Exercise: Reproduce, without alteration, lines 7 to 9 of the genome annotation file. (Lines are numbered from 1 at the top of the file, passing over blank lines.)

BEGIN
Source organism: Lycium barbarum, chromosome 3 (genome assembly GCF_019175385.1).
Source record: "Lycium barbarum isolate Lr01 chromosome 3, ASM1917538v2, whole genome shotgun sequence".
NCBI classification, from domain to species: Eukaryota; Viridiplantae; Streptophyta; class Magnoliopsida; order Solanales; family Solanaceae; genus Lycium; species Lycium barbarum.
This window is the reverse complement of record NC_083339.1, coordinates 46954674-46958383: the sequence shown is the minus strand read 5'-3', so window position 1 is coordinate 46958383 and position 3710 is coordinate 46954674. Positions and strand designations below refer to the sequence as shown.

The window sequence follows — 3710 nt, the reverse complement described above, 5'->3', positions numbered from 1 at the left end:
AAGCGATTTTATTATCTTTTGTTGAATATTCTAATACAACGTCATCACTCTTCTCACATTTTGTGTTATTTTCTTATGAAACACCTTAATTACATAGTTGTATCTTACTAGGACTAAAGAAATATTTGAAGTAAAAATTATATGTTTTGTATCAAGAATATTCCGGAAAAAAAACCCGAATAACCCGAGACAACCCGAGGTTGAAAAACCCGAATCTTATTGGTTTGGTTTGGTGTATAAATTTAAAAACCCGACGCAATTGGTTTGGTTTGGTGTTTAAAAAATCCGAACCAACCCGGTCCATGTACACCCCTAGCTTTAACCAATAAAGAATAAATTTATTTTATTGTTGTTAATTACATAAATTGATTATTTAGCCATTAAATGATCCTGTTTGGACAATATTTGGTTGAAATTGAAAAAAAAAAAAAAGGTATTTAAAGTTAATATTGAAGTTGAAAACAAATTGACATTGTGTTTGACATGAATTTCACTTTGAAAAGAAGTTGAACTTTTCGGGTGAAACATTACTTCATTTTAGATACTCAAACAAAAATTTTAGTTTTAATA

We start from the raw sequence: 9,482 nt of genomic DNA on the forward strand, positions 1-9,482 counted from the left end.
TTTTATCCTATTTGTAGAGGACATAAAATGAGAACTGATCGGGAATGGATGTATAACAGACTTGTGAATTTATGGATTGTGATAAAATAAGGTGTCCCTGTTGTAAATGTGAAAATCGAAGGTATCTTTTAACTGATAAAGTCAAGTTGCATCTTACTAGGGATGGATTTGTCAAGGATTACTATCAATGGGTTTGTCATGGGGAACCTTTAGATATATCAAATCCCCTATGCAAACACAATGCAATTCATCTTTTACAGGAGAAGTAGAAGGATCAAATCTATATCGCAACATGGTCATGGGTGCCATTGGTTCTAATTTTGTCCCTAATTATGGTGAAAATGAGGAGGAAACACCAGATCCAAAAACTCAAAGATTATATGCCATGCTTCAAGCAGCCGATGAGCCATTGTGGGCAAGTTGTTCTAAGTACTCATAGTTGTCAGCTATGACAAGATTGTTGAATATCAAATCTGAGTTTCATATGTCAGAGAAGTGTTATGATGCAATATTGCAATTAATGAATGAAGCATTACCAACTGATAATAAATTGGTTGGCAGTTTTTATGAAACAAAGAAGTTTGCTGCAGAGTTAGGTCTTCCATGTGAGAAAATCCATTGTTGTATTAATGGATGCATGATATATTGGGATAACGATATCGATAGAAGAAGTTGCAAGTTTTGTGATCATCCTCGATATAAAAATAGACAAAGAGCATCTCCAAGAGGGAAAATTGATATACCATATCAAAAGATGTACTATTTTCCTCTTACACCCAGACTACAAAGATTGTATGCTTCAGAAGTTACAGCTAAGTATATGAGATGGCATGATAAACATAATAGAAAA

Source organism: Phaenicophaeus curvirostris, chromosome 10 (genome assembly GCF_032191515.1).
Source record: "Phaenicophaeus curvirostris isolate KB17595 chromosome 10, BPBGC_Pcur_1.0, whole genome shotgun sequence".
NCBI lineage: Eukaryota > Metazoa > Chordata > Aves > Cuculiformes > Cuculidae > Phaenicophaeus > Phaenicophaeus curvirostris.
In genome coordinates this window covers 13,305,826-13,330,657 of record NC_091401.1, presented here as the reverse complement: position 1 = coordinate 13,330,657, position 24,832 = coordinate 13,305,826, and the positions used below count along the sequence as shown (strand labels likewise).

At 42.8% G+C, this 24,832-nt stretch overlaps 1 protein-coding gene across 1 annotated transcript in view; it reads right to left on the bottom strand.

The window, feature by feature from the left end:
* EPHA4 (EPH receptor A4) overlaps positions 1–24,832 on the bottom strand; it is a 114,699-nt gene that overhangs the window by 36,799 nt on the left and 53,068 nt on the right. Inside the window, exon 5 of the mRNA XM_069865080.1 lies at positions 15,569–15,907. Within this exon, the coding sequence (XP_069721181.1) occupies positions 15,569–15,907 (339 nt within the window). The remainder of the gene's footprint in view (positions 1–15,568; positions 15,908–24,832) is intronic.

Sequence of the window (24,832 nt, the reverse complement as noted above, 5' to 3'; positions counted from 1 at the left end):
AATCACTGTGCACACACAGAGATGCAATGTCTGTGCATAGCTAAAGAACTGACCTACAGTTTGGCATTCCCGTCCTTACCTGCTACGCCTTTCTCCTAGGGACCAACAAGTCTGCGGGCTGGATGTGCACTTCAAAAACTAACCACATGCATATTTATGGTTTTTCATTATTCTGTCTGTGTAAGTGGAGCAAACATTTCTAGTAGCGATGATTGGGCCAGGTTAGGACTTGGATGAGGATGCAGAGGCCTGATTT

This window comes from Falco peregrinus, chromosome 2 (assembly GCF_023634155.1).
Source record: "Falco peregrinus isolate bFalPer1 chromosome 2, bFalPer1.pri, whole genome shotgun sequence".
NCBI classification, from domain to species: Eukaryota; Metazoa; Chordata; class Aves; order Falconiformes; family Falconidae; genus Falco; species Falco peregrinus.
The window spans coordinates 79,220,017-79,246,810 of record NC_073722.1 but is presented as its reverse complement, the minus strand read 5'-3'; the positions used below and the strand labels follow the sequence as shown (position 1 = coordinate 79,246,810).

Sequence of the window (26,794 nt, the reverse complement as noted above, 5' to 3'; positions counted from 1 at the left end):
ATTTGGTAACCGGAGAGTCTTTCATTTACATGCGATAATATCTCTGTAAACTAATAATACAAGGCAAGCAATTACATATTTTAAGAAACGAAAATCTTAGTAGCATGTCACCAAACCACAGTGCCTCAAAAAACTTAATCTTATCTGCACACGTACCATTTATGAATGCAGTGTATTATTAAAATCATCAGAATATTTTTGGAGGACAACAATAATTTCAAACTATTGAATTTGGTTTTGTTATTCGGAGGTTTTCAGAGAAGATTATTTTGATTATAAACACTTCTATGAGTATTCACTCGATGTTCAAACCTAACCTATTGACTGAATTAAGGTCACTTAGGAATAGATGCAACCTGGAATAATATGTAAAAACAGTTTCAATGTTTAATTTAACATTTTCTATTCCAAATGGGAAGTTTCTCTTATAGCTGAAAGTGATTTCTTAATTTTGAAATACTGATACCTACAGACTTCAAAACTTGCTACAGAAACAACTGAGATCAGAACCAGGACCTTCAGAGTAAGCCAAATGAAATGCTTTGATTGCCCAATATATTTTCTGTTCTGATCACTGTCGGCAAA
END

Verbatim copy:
We start from the raw sequence: 9,482 nt of genomic DNA on the forward strand, positions 1-9,482 counted from the left end.
TTTTATCCTATTTGTAGAGGACATAAAATGAGAACTGATCGGGAATGGATGTATAACAGACTTGTGAATTTATGGATTGTGATAAAATAAGGTGTCCCTGTTGTAAATGTGAAAATCGAAGGTATCTTTTAACTGATAAAGTCAAGTTGCATCTTACTAGGGATGGATTTGTCAAGGATTACTATCAATGGGTTTGTCATGGGGAACCTTTAGATATATCAAATCCCCTATGCAAACACAATGCAATTCATCTTTTACAGGAGAAGTAGAAGGATCAAATCTATATCGCAACATGGTCATGGGTGCCATTGGTTCTAATTTTGTCCCTAATTATGGTGAAAATGAGGAGGAAACACCAGATCCAAAAACTCAAAGATTATATGCCATGCTTCAAGCAGCCGATGAGCCATTGTGGGCAAGTTGTTCTAAGTACTCATAGTTGTCAGCTATGACAAGATTGTTGAATATCAAATCTGAGTTTCATATGTCAGAGAAGTGTTATGATGCAATATTGCAATTAATGAATGAAGCATTACCAACTGATAATAAATTGGTTGGCAGTTTTTATGAAACAAAGAAGTTTGCTGCAGAGTTAGGTCTTCCATGTGAGAAAATCCATTGTTGTATTAATGGATGCATGATATATTGGGATAACGATATCGATAGAAGAAGTTGCAAGTTTTGTGATCATCCTCGATATAAAAATAGACAAAGAGCATCTCCAAGAGGGAAAATTGATATACCATATCAAAAGATGTACTATTTTCCTCTTACACCCAGACTACAAAGATTGTATGCTTCAGAAGTTACAGCTAAGTATATGAGATGGCATGATAAACATAATAGAAAA

Source organism: Phaenicophaeus curvirostris, chromosome 10 (genome assembly GCF_032191515.1).